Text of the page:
I follow a blogger, Sabrina, who writes LouLou Sucre, Inspirations for House and Home and I was so happy to see that she had made a beautiful cake from the 2009 edition. I pinned it to my Pinterest recipe board with thoughts of incorporating the cake into my holiday baking. The list had gotten long and somewhat overwhelming...but I kept the cake on, even when I started whacking some of the items that I didn't think I could manage in the short time left.
Wednesday night I decided it was close enough to bake cake, considering it was a moist pound cake and they can handle a couple of days pre-prep. I decided, of the three choices I had listed, I was going with the Red Velvet Pound Cake I'd seen on Sabrina's blog. I knew I wanted to miniaturize everything...using my Christmas shaped mini-pans, my small bundts, my mini bundts, and my tea cake pan. I generally use these to bake Amish Friendship Bread...but I wanted something different, something moist, something pretty, and this ticked all the boxes. I didn't want a frosting - it would hide the details of the pretty pans (assuming everything came out okay) but I decided a vanilla bean glaze would probably work quite nicely over this cake. So, I proceeded.
I'm going to ask that you link back to Sabrina's blog for the recipe. It wasn't changed at all (other than the frosting substitution) and it's the courteous thing to do. (As blogging of recipes evolves, we are all learning some basic courtesies for using other folks recipes and inspirations...things like give it a week or more before you copy something, link back to their blog if you are inspired by someone...common courtesies of blogging life.)
This batter is so incredibly decadent, I could have dipped a spoon in and eaten it...it fairly glistened it was so lovely.
I liked that the red velvet component was minimized for this recipe (it's a pretty cake in general, but it's not usually the best chocolate cake in the world, in my opinion) and that it used melted milk chocolate instead of cocoa powder. Lots of red food coloring - as usual. It's dramatic, I'll give you that!
The problem arose when I needed to swirl the red velvet batter into the vanilla/almond batter...in a tiny tea cake mold or a mini bundt pan. It really just didn't work very well. Nonetheless, it tastes FABULOUS as one would expect any Southern Living cake to be! I expected it to be more dense in the tea cake molds...I struggle every year to find something that will display the crisp lines of the little molds. This year was no more successful than past years. I read somewhere that you needed to use a dense gingerbread or brownie or banana bread type of dough to get crisp lines...cake batters don't do the trick. I'll try that next...month, or year! For now though, I know from previous attempts, that the lines would be more visible if I put a little color in my glaze and kept it thin enough to coat but not cover up.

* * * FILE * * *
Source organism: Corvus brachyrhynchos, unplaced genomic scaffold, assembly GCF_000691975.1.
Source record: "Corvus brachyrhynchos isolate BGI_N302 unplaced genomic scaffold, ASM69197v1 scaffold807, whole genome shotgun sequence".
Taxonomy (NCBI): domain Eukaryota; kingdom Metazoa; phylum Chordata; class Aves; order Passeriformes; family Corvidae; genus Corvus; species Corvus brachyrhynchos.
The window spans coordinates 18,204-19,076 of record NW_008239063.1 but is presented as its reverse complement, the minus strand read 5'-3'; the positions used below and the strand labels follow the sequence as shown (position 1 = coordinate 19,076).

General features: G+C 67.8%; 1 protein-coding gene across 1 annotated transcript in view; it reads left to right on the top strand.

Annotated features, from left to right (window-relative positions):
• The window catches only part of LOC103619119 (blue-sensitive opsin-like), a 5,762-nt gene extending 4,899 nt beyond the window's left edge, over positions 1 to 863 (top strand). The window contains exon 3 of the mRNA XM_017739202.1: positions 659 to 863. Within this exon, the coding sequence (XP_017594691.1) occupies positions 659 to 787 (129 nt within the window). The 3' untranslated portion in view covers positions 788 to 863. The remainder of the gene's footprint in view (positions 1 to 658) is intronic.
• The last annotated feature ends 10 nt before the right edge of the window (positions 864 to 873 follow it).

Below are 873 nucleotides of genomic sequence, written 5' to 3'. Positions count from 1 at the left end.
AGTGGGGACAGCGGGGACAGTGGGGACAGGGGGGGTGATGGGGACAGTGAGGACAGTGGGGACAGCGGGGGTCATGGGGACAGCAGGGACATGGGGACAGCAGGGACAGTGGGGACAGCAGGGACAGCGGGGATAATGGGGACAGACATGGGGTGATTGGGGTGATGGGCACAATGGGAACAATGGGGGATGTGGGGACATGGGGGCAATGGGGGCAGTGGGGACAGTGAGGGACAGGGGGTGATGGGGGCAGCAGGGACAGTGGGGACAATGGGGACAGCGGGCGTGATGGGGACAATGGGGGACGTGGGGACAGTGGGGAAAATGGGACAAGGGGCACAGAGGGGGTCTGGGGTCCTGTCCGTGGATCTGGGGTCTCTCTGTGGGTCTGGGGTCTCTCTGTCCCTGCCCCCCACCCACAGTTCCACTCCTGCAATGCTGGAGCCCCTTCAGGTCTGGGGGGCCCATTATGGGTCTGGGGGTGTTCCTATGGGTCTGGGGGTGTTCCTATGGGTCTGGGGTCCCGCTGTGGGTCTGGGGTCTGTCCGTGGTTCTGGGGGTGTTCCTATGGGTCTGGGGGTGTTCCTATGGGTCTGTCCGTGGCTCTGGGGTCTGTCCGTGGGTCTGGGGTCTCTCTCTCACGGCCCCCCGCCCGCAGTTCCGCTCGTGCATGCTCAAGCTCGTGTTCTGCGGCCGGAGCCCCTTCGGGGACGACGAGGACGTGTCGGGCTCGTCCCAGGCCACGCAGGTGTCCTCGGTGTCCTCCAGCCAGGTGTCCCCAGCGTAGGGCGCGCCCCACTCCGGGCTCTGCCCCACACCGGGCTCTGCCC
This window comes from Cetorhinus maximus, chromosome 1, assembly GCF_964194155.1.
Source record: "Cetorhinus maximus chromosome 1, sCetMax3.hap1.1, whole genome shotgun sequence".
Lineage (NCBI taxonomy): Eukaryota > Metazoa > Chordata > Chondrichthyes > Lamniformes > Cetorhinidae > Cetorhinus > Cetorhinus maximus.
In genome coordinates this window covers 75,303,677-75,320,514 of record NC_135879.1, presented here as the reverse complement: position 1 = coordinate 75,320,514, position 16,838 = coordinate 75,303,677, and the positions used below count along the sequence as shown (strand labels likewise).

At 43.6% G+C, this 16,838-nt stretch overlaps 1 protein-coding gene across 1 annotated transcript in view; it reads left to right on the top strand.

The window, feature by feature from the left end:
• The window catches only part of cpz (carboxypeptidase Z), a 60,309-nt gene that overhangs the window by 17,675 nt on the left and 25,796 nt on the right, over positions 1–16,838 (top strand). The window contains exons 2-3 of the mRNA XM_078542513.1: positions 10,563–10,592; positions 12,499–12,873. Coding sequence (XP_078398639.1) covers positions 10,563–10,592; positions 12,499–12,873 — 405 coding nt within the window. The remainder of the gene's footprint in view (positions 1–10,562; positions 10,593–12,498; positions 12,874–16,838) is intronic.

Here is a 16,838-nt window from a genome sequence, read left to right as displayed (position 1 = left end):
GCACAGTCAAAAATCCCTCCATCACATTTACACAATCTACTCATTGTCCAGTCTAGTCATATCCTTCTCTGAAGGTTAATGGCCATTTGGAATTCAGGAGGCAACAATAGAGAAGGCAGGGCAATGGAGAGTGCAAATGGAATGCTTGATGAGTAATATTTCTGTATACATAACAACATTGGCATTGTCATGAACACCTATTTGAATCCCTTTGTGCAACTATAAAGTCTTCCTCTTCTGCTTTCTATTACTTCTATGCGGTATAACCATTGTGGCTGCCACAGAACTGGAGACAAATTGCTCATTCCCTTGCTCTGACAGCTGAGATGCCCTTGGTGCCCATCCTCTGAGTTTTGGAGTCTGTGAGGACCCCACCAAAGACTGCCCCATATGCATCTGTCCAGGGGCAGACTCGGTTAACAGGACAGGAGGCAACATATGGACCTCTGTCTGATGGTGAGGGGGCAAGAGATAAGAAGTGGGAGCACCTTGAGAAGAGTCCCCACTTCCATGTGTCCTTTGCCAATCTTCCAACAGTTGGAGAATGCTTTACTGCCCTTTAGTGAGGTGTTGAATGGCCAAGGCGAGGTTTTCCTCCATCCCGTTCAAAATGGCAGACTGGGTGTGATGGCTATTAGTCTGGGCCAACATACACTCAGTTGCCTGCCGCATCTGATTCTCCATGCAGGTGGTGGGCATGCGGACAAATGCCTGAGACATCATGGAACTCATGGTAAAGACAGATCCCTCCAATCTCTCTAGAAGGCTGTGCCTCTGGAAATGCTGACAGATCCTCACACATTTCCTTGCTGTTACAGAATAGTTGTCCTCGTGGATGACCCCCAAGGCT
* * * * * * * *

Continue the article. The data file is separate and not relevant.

I also followed the Nordic Ware instructions to fill 3/4 of each little opening...but, again, they rose over the edge leaving an ugly rim around the cakelets. The same thing happened with my Christmas molds. I let them cool and removed them from the pans...and then I stood there and carefully ran a paring knife around each and every cakelet. I did this between 11:00 and midnight...boy howdy was I tired!
After that I covered everything and glazed them Thursday morning...they took four batches of vanilla bean paste glaze to get everything covered (except the bottoms). Lots of work, but oh so worth it after I sampled the snowman whose head fell off...poor Frosty's loss was my gain :-)
Here's the ratios I used for each batch of glaze:
Colored Vanilla Bean Glaze
3/4 cup (150g) powdered sugar - sifted
1 teaspoon vanilla bean paste
3 tablespoons water
3-4 drops of liquid food coloring (I used red)
Whisk together above ingredients until smooth. Drizzle on with spoon or dip small tea cakes in to cover. Allow to drip on a cooling rack into a baking sheet.
I can't wait to make this cake again, full size, with the cream cheese frosting. Sometimes it's best not to mess with a good thing. Mine turned out quite tasty, but at the expense of presentation! A little lightly colored glaze and some edible glitter and disco dust seemed to pep things up though. I'm sure no one but me...and you...will know what a trial it was to get to this point!
Here are the rest of the photos of the endeavor!
|The small bundts (not mini) came out the best - cleanest and well marbled|
|The sole unglazed mini bundt in the left corner shows the difference|
the glaze and sparklies make
|A sprinkling of disco dust gives them |
a little glimmer of Christmassy cheer
Viola, the finished products below...I can guarantee they taste incredibly moist and richly flavored with vanilla bean and a subtle background of almond. I will be pleased to serve these at Christmas. Thanks to Sabrina for bringing forth this wonderful inspiration recipe for my Christmas Cakelets!
BON APPETIT, Y'ALL...and Merry Christmas!